The Sanford Underground Research Facility (SURF) is a multidisciplinary underground science research laboratory located in Lead, South Dakota. SURF is managed by the South Dakota Science and Technology Authority (SDSTA). SDSTA retained Anderson Economic Group to estimate the economic and fiscal impact of SURF on South Dakota and the Western South Dakota region.
To determine SURF’s economic and fiscal impact, we first obtained data from SDSTA on its capital and operations spending for Fiscal Years 2020 to 2029. We also collected data from Fermi National Accelerator Laboratory (Fermilab) on its expenditures for the Long-Baseline Neutrino Facility (LBNF) at SURF. Additionally, we collected data on the laboratory’s visiting researchers, which we used to estimate SURF visitor spending. We then constructed a custom input-output model to estimate the net impact of SURF operations, capital, and visitor spending on output (sales by businesses), earnings, and employment in South Dakota and the Western South Dakota region. We constructed a fiscal impact model to estimate the increased state and local tax revenues generated in South Dakota by SURF.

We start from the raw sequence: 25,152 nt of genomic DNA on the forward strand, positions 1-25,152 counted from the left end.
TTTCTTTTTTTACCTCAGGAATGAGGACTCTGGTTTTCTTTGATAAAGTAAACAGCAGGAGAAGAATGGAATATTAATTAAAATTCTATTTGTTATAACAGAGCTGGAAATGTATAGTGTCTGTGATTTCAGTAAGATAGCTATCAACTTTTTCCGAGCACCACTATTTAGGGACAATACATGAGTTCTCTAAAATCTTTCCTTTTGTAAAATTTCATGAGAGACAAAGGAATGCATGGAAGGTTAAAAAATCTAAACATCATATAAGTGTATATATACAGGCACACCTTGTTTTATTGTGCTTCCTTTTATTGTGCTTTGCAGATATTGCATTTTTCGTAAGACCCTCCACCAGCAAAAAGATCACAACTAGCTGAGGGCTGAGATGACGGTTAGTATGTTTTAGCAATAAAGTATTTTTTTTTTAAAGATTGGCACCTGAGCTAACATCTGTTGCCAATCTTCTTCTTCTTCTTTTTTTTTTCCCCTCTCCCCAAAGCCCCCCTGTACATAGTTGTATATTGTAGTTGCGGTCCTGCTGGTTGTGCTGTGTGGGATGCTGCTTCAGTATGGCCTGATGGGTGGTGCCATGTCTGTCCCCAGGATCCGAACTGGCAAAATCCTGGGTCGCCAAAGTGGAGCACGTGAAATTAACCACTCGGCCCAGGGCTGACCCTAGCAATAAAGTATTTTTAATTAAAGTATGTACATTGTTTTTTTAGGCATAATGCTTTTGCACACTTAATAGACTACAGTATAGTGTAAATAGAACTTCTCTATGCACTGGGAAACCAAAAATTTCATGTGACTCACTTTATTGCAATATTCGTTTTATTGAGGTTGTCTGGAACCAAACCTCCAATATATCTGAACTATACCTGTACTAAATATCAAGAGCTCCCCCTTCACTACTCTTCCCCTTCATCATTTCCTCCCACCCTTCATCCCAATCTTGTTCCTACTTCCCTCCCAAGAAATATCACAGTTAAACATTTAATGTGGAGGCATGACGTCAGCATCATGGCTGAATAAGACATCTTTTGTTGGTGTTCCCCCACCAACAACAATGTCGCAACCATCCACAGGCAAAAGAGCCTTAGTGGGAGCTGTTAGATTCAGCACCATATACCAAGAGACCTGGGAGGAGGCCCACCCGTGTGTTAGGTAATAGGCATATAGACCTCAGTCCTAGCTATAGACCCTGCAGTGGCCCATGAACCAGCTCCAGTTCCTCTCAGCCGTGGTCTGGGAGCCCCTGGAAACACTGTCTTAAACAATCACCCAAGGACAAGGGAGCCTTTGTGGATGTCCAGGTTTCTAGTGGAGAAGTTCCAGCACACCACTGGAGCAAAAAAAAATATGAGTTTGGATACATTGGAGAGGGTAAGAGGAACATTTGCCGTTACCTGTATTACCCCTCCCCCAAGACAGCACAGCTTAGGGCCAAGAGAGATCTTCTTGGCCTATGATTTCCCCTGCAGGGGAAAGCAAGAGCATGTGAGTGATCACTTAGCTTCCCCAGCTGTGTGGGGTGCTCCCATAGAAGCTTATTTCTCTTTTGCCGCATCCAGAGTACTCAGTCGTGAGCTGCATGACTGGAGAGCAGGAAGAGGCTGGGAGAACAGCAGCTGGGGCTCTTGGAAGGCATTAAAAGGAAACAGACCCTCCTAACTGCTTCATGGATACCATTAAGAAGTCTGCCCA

We determined that SURF will have a total net economic impact of $1.06 billion in South Dakota between 2020 and 2029. The laboratory’s operations, capital, and visitor spending will also result in $572 million in additional earnings for South Dakota households and an average of 1,053 jobs per year. We also determined that SURF will have a net fiscal impact of $19.9 million in new state and local tax revenues in South Dakota between 2020 and 2029.
We provided SDSTA with a report and PowerPoint presentation summarizing our findings. SDSTA published our report on its website to inform South Dakota residents and lawmakers about the benefits SURF brings to the state.
Read the full report here.
AEG updated our findings in 2022 by calculating the total net economic impact by examining both the net economic impact of operations and capital spending, and the net economic impact of visitor spending. In both cases, we collected direct spending data and projected future direct spending, then identified what portion of that spending would be “net new” for South Dakota and Western South Dakota. We applied U.S. Bureau of Economic Analysis RIMS II multipliers to these figures to determine indirect spending totals in each category. Direct and indirect figures were summed to arrive at the total economic impact.